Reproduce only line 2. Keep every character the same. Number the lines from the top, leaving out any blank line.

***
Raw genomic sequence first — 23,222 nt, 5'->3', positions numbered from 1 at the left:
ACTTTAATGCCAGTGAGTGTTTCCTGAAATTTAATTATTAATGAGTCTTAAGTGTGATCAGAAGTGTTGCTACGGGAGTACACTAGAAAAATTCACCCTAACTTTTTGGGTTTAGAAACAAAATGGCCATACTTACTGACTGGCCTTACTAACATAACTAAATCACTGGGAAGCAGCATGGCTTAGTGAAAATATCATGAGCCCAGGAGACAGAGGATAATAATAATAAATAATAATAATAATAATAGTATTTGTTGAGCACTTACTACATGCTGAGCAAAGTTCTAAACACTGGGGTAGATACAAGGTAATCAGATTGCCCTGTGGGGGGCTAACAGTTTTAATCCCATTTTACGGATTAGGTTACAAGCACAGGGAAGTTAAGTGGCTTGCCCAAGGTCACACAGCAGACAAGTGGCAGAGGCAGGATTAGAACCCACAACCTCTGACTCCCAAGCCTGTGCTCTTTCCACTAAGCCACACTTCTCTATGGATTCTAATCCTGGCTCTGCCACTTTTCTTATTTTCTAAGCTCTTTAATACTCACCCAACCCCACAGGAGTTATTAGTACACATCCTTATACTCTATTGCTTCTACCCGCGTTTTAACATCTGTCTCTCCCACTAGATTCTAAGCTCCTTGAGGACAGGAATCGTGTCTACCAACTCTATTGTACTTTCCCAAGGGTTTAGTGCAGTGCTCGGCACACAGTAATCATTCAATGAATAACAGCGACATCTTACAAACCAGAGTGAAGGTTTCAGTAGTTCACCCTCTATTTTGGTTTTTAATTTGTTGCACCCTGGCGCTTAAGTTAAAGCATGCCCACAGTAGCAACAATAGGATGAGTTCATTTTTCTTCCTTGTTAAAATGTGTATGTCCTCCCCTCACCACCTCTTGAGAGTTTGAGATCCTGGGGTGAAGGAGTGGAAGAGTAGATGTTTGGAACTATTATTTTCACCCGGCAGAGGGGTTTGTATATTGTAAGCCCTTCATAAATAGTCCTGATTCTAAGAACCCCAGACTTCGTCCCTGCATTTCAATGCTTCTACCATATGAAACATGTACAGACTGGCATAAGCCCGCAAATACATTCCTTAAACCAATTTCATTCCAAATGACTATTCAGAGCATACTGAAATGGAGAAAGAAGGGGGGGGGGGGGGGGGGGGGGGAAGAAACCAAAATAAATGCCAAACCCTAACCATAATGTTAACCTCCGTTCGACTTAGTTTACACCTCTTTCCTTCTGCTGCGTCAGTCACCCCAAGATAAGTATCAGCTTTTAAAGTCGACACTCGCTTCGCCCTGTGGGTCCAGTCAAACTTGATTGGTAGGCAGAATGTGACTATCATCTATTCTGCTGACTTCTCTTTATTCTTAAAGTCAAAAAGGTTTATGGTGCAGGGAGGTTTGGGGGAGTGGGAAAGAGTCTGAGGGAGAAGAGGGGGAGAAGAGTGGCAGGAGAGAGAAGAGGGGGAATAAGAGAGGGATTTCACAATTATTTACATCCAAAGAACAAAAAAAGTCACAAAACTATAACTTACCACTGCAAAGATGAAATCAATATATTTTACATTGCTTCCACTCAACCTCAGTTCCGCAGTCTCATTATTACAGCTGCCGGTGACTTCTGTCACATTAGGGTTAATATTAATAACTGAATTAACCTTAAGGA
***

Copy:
ACTTTAATGCCAGTGAGTGTTTCCTGAAATTTAATTATTAATGAGTCTTAAGTGTGATCAGAAGTGTTGCTACGGGAGTACACTAGAAAAATTCACCCTAACTTTTTGGGTTTAGAAACAAAATGGCCATACTTACTGACTGGCCTTACTAACATAACTAAATCACTGGGAAGCAGCATGGCTTAGTGAAAATATCATGAGCCCAGGAGACAGAGGATAATAATAATAAATAATAATAATAATAATAGTATTTGTTGAGCACTTACTACATGCTGAGCAAAGTTCTAAACACTGGGGTAGATACAAGGTAATCAGATTGCCCTGTGGGGGGCTAACAGTTTTAATCCCATTTTACGGATTAGGTTACAAGCACAGGGAAGTTAAGTGGCTTGCCCAAGGTCACACAGCAGACAAGTGGCAGAGGCAGGATTAGAACCCACAACCTCTGACTCCCAAGCCTGTGCTCTTTCCACTAAGCCACACTTCTCTATGGATTCTAATCCTGGCTCTGCCACTTTTCTTATTTTCTAAGCTCTTTAATACTCACCCAACCCCACAGGAGTTATTAGTACACATCCTTATACTCTATTGCTTCTACCCGCGTTTTAACATCTGTCTCTCCCACTAGATTCTAAGCTCCTTGAGGACAGGAATCGTGTCTACCAACTCTATTGTACTTTCCCAAGGGTTTAGTGCAGTGCTCGGCACACAGTAATCATTCAATGAATAACAGCGACATCTTACAAACCAGAGTGAAGGTTTCAGTAGTTCACCCTCTATTTTGGTTTTTAATTTGTTGCACCCTGGCGCTTAAGTTAAAGCATGCCCACAGTAGCAACAATAGGATGAGTTCATTTTTCTTCCTTGTTAAAATGTGTATGTCCTCCCCTCACCACCTCTTGAGAGTTTGAGATCCTGGGGTGAAGGAGTGGAAGAGTAGATGTTTGGAACTATTATTTTCACCCGGCAGAGGGGTTTGTATATTGTAAGCCCTTCATAAATAGTCCTGATTCTAAGAACCCCAGACTTCGTCCCTGCATTTCAATGCTTCTACCATATGAAACATGTACAGACTGGCATAAGCCCGCAAATACATTCCTTAAACCAATTTCATTCCAAATGACTATTCAGAGCATACTGAAATGGAGAAAGAAGGGGGGGGGGGGGGGGGGGGGGGAAGAAACCAAAATAAATGCCAAACCCTAACCATAATGTTAACCTCCGTTCGACTTAGTTTACACCTCTTTCCTTCTGCTGCGTCAGTCACCCCAAGATAAGTATCAGCTTTTAAAGTCGACACTCGCTTCGCCCTGTGGGTCCAGTCAAACTTGATTGGTAGGCAGAATGTGACTATCATCTATTCTGCTGACTTCTCTTTATTCTTAAAGTCAAAAAGGTTTATGGTGCAGGGAGGTTTGGGGGAGTGGGAAAGAGTCTGAGGGAGAAGAGGGGGAGAAGAGTGGCAGGAGAGAGAAGAGGGGGAATAAGAGAGGGATTTCACAATTATTTACATCCAAAGAACAAAAAAAGTCACAAAACTATAACTTACCACTGCAAAGATGAAATCAATATATTTTACATTGCTTCCACTCAACCTCAGTTCCGCAGTCTCATTATTACAGCTGCCGGTGACTTCTGTCACATTAGGGTTAATATTAATAACTGAATTAACCTTAAGGA